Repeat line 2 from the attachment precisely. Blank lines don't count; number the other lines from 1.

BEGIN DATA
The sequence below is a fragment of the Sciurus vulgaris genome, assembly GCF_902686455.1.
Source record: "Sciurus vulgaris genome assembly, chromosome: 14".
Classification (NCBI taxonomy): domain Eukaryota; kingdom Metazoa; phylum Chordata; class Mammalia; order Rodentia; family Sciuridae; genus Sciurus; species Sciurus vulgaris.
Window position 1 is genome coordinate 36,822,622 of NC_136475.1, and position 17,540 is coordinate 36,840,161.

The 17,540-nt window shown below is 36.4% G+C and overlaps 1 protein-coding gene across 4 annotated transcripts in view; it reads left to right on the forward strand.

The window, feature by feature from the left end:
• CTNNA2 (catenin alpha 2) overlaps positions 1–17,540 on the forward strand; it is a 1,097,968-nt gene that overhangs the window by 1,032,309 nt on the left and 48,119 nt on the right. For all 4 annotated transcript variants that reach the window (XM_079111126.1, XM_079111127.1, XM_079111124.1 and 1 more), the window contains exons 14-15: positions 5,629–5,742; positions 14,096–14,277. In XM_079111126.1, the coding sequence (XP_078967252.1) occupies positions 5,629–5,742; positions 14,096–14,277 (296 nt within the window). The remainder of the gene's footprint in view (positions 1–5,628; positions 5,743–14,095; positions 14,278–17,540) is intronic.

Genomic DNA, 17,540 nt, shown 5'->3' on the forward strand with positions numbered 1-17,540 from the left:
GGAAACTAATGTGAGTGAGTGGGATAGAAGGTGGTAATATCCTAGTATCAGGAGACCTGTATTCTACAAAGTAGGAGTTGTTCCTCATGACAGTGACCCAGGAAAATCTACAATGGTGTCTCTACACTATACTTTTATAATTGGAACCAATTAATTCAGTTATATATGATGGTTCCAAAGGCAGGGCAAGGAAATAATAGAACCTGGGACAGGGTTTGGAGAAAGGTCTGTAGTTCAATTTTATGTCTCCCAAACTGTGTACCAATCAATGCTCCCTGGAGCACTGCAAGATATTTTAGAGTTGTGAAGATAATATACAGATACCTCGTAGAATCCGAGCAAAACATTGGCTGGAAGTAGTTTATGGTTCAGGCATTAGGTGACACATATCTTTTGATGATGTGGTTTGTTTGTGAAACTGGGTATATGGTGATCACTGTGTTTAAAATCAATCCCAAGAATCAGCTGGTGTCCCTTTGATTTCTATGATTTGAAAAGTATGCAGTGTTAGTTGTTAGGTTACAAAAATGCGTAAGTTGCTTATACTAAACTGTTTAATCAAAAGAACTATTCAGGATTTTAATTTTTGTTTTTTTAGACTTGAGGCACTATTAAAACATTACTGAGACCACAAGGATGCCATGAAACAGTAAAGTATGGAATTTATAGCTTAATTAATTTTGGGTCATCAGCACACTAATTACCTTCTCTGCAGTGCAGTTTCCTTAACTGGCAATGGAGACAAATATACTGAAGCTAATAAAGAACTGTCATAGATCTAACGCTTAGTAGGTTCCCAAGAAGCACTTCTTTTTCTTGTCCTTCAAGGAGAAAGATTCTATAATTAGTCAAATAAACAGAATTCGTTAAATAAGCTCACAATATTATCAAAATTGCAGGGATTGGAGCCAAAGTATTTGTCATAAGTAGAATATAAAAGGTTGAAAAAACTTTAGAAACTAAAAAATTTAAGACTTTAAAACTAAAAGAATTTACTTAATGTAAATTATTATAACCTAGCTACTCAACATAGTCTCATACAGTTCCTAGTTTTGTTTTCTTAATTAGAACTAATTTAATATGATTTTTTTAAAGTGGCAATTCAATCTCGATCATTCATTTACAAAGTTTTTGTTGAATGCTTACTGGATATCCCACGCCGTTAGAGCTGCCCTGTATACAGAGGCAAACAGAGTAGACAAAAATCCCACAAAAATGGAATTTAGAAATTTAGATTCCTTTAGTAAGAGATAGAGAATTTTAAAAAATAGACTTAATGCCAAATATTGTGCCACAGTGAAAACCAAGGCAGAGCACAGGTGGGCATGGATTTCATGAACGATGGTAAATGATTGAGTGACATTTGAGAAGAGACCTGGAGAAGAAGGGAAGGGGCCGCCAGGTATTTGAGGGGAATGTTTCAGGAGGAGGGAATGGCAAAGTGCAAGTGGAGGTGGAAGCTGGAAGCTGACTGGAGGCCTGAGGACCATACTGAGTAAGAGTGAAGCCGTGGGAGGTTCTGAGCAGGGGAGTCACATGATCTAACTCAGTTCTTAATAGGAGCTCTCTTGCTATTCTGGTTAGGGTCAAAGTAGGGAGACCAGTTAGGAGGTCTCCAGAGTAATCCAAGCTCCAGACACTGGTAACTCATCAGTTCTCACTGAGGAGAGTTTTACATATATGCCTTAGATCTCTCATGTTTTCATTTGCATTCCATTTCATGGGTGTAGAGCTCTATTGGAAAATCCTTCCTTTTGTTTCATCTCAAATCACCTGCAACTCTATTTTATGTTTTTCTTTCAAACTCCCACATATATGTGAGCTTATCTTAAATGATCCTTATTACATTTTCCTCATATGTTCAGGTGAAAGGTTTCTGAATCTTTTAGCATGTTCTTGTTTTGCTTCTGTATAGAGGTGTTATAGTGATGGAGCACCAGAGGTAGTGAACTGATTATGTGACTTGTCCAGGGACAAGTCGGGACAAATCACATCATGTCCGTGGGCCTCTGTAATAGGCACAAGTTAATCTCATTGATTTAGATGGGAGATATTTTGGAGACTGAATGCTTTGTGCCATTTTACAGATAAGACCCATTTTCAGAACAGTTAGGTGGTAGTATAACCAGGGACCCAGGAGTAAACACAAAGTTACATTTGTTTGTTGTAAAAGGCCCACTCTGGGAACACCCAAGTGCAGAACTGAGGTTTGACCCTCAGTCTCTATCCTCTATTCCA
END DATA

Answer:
Source record: "Sciurus vulgaris genome assembly, chromosome: 14".